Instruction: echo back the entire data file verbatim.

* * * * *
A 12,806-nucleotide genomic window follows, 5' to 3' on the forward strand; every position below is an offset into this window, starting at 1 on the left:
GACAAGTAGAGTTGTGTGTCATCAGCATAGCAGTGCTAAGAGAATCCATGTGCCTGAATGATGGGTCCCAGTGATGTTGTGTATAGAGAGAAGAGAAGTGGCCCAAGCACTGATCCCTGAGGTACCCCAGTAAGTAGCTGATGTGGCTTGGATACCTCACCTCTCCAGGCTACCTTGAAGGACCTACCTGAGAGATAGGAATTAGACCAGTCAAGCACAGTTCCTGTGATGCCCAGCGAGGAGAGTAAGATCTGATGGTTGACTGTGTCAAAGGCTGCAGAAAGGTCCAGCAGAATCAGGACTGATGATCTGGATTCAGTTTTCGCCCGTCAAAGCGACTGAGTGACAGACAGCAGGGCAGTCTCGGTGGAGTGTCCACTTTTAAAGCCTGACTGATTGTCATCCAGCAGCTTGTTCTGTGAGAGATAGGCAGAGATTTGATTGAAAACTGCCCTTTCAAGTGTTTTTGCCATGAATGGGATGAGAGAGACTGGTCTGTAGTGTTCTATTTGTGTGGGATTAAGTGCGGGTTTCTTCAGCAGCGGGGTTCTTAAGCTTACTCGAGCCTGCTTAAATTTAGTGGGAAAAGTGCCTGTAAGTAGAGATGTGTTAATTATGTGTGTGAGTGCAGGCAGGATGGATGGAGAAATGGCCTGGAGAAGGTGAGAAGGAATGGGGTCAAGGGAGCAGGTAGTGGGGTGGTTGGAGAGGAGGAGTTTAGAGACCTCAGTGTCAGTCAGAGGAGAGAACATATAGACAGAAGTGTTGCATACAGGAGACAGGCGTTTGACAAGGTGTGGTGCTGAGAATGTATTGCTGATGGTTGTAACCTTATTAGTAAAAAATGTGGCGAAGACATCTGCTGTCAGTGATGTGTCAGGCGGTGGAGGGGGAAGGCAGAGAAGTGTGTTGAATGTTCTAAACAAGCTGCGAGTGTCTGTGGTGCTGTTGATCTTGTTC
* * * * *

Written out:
A 12,806-nucleotide genomic window follows, 5' to 3' on the forward strand; every position below is an offset into this window, starting at 1 on the left:
GACAAGTAGAGTTGTGTGTCATCAGCATAGCAGTGCTAAGAGAATCCATGTGCCTGAATGATGGGTCCCAGTGATGTTGTGTATAGAGAGAAGAGAAGTGGCCCAAGCACTGATCCCTGAGGTACCCCAGTAAGTAGCTGATGTGGCTTGGATACCTCACCTCTCCAGGCTACCTTGAAGGACCTACCTGAGAGATAGGAATTAGACCAGTCAAGCACAGTTCCTGTGATGCCCAGCGAGGAGAGTAAGATCTGATGGTTGACTGTGTCAAAGGCTGCAGAAAGGTCCAGCAGAATCAGGACTGATGATCTGGATTCAGTTTTCGCCCGTCAAAGCGACTGAGTGACAGACAGCAGGGCAGTCTCGGTGGAGTGTCCACTTTTAAAGCCTGACTGATTGTCATCCAGCAGCTTGTTCTGTGAGAGATAGGCAGAGATTTGATTGAAAACTGCCCTTTCAAGTGTTTTTGCCATGAATGGGATGAGAGAGACTGGTCTGTAGTGTTCTATTTGTGTGGGATTAAGTGCGGGTTTCTTCAGCAGCGGGGTTCTTAAGCTTACTCGAGCCTGCTTAAATTTAGTGGGAAAAGTGCCTGTAAGTAGAGATGTGTTAATTATGTGTGTGAGTGCAGGCAGGATGGATGGAGAAATGGCCTGGAGAAGGTGAGAAGGAATGGGGTCAAGGGAGCAGGTAGTGGGGTGGTTGGAGAGGAGGAGTTTAGAGACCTCAGTGTCAGTCAGAGGAGAGAACATATAGACAGAAGTGTTGCATACAGGAGACAGGCGTTTGACAAGGTGTGGTGCTGAGAATGTATTGCTGATGGTTGTAACCTTATTAGTAAAAAATGTGGCGAAGACATCTGCTGTCAGTGATGTGTCAGGCGGTGGAGGGGGAAGGCAGAGAAGTGTGTTGAATGTTCTAAACAAGCTGCGAGTGTCTGTGGTGCTGTTGATCTTGTTC